Place Matters With Spread of Broadband

The federal government will issue billions in grants to bring broadband to underserved places. Strong local leadership will make this program more successful.

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Place matters with weather, accent, horizon and food. It matters with broadband, too, according to a new report.

Broadband providers in four rural counties were given the same federal grant, but the results were remarkably different. In some places, broadband spread like dandelions. In others, the results were lackluster.

“What happened in some of these places was quite unlike what happened in other places,” said Sharon Strover, a rural broadband expert at the University of Texas.

The federal government is about to spend $7.2 billion to help spread broadband service to communities that now don’t have fast Internet connections. The rural program will be run by the Department of Agriculture’s Rural Utilities Service, the same agency that issued the grants to the four counties in this study. The report is in that sense a preview of what’s likely to happen when the billions from the stimulus package begin to flow into rural communities.

(Leaders from the Department of Commerce, Department of Agriculture and Federal Communications Commission are meeting Tuesday to discuss how the different agencies will use the funds. At this first meeting, USDA Secretary Tom Vilsak, FCC Acting Chairman Michael J. Copps, and Commerce’s Acting Chief Rick Wade will also outline future meetings where public comments and questions can be aired.)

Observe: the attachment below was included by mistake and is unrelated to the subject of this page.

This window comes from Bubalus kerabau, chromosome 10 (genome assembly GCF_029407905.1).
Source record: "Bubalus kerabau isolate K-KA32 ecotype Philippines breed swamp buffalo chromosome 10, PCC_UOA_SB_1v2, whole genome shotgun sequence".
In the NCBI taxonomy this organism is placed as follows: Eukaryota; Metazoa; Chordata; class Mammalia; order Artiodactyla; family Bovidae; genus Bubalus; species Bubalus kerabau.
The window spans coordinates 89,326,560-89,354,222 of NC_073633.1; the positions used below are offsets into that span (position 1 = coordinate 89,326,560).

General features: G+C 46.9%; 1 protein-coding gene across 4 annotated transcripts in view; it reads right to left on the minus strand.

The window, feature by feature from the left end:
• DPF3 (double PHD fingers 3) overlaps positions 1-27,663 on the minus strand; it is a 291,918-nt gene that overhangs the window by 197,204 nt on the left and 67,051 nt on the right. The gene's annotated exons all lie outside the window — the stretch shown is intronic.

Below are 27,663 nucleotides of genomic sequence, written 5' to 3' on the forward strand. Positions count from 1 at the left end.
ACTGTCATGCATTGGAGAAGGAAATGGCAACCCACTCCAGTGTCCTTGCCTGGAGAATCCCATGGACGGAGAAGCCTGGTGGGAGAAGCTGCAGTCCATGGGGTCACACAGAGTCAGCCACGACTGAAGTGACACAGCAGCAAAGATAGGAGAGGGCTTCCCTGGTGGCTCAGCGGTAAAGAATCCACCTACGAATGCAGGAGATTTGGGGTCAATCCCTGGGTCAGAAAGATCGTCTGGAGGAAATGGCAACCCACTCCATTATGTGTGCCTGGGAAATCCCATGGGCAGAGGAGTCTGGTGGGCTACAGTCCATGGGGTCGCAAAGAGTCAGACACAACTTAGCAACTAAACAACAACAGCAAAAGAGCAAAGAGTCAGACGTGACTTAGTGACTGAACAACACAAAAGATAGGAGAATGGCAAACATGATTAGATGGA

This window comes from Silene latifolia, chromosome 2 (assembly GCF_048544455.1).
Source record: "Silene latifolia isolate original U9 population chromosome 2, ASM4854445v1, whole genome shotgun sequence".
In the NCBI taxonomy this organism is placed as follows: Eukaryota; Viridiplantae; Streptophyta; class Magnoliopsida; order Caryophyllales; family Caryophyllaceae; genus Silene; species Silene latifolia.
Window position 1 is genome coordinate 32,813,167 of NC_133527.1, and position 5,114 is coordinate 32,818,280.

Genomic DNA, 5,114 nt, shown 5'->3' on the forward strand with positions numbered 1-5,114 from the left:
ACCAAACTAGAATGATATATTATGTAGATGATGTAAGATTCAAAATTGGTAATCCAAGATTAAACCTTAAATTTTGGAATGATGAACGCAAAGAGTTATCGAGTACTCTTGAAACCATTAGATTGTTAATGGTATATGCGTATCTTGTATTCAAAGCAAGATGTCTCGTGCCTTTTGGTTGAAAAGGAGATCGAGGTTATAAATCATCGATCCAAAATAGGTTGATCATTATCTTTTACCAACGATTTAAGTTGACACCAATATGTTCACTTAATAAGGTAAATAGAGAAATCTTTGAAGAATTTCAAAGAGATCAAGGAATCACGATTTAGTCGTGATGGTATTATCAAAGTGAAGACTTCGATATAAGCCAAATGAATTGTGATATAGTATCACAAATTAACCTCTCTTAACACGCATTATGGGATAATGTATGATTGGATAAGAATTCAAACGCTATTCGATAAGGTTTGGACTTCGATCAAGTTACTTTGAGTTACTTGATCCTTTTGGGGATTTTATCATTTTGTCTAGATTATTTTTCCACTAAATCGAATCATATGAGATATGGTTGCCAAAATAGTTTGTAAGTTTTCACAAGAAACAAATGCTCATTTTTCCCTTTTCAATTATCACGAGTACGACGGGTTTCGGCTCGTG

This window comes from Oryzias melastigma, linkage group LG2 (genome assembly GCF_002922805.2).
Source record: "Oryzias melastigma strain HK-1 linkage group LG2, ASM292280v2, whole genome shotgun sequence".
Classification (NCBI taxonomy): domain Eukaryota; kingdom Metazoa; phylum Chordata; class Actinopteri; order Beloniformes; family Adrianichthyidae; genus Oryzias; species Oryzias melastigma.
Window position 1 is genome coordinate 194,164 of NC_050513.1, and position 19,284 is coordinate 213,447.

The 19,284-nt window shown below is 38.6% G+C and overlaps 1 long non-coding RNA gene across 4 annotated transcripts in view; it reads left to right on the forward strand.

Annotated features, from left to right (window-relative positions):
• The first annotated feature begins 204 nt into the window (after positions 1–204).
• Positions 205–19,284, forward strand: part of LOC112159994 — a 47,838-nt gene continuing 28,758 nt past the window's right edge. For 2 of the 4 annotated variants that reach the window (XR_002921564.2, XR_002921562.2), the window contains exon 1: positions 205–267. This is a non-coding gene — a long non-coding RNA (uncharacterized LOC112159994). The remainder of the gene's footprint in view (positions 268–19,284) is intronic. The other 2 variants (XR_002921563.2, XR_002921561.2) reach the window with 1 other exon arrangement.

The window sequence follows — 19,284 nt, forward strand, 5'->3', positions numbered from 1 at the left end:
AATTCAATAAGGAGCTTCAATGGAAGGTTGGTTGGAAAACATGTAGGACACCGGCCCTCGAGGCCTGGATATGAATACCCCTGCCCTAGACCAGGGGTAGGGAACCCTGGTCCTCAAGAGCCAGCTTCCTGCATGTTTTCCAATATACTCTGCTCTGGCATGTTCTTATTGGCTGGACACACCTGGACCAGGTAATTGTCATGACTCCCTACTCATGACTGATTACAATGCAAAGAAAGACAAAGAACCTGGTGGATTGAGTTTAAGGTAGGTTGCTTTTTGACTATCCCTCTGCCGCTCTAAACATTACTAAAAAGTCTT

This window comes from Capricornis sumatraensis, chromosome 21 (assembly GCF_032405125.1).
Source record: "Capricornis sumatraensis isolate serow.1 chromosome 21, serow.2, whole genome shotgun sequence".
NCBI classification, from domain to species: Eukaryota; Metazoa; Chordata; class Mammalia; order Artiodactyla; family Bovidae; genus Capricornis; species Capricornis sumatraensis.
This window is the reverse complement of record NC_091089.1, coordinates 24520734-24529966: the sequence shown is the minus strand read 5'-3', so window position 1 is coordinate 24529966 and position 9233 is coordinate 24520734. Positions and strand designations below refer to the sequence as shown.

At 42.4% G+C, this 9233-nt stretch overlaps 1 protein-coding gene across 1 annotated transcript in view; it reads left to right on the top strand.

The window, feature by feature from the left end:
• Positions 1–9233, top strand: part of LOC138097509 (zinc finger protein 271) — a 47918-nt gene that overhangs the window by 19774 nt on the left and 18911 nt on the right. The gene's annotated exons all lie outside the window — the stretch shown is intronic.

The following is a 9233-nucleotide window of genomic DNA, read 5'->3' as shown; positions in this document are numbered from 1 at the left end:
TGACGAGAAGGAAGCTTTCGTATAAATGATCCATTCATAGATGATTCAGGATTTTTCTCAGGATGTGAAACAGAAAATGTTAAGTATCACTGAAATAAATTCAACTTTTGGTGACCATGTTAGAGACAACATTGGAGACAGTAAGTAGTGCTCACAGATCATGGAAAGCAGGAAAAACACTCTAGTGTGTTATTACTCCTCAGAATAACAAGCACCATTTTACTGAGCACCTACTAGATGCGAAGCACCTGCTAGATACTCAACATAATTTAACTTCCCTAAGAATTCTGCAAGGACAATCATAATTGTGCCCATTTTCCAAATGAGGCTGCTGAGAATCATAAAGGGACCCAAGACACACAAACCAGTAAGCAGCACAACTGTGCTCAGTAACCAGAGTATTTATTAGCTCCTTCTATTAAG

Economic Research Service
Broadband use is lower in rural areas regardless of income.
Researchers tracked federal grants given to broadband providers in four rural counties (one each in Michigan and Kentucky; two in South Texas).  The university-based researchers interviewed people in the counties at the time the RUS grants were first issued, in 2005. They returned three years later to conduct another survey, to determine what had happened with the influx of the federal broadband money.

(The study is titled Closing the Rural Broadband Gap. You can get a complete copy here.) 

There were some common themes among the four counties. Broadband use increased in all the counties between 2005 and 08. In each county, residents made great use of internet connections in public libraries. Also, “home broadband users were more likely than non-users to plan further education, a consistent finding across all four sites,” according to the report. People in all four counties used broadband to take courses.

(It’s worthwhile to note that libraries were not good places for people to take online classes. Time was limited online at the libraries and students could not be assured of getting the time online they needed to complete their work. Internet education works best when the courses can be taken at home.)